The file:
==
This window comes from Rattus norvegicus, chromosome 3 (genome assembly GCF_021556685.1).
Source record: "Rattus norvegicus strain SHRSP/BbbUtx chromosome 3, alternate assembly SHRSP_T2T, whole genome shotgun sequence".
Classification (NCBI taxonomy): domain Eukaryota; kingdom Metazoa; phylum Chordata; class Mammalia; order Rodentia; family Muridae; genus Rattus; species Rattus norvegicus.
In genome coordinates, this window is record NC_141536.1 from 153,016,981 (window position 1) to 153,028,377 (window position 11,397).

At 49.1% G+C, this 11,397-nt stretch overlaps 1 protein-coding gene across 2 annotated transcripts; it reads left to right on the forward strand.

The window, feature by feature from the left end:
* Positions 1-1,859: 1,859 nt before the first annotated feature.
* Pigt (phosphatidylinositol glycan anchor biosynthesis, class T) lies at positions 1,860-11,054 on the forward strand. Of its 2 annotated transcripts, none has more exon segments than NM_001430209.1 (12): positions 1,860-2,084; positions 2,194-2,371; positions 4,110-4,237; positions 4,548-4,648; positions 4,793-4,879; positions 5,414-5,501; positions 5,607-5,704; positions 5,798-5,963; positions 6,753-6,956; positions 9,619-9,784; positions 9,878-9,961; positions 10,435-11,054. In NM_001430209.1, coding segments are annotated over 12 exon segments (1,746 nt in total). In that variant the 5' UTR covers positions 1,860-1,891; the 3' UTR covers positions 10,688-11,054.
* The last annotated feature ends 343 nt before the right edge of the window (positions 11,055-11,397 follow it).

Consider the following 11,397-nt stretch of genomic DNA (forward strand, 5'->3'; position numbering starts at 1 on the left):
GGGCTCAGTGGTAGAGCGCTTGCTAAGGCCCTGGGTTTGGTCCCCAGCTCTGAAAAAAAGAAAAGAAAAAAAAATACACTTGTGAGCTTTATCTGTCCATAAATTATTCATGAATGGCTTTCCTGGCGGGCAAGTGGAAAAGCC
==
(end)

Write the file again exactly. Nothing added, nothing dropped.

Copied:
This window comes from Rattus norvegicus, chromosome 3 (genome assembly GCF_021556685.1).
Source record: "Rattus norvegicus strain SHRSP/BbbUtx chromosome 3, alternate assembly SHRSP_T2T, whole genome shotgun sequence".
Classification (NCBI taxonomy): domain Eukaryota; kingdom Metazoa; phylum Chordata; class Mammalia; order Rodentia; family Muridae; genus Rattus; species Rattus norvegicus.
In genome coordinates, this window is record NC_141536.1 from 153,016,981 (window position 1) to 153,028,377 (window position 11,397).

At 49.1% G+C, this 11,397-nt stretch overlaps 1 protein-coding gene across 2 annotated transcripts; it reads left to right on the forward strand.

The window, feature by feature from the left end:
* Positions 1-1,859: 1,859 nt before the first annotated feature.
* Pigt (phosphatidylinositol glycan anchor biosynthesis, class T) lies at positions 1,860-11,054 on the forward strand. Of its 2 annotated transcripts, none has more exon segments than NM_001430209.1 (12): positions 1,860-2,084; positions 2,194-2,371; positions 4,110-4,237; positions 4,548-4,648; positions 4,793-4,879; positions 5,414-5,501; positions 5,607-5,704; positions 5,798-5,963; positions 6,753-6,956; positions 9,619-9,784; positions 9,878-9,961; positions 10,435-11,054. In NM_001430209.1, coding segments are annotated over 12 exon segments (1,746 nt in total). In that variant the 5' UTR covers positions 1,860-1,891; the 3' UTR covers positions 10,688-11,054.
* The last annotated feature ends 343 nt before the right edge of the window (positions 11,055-11,397 follow it).

Consider the following 11,397-nt stretch of genomic DNA (forward strand, 5'->3'; position numbering starts at 1 on the left):
GGGCTCAGTGGTAGAGCGCTTGCTAAGGCCCTGGGTTTGGTCCCCAGCTCTGAAAAAAAGAAAAGAAAAAAAAATACACTTGTGAGCTTTATCTGTCCATAAATTATTCATGAATGGCTTTCCTGGCGGGCAAGTGGAAAAGCC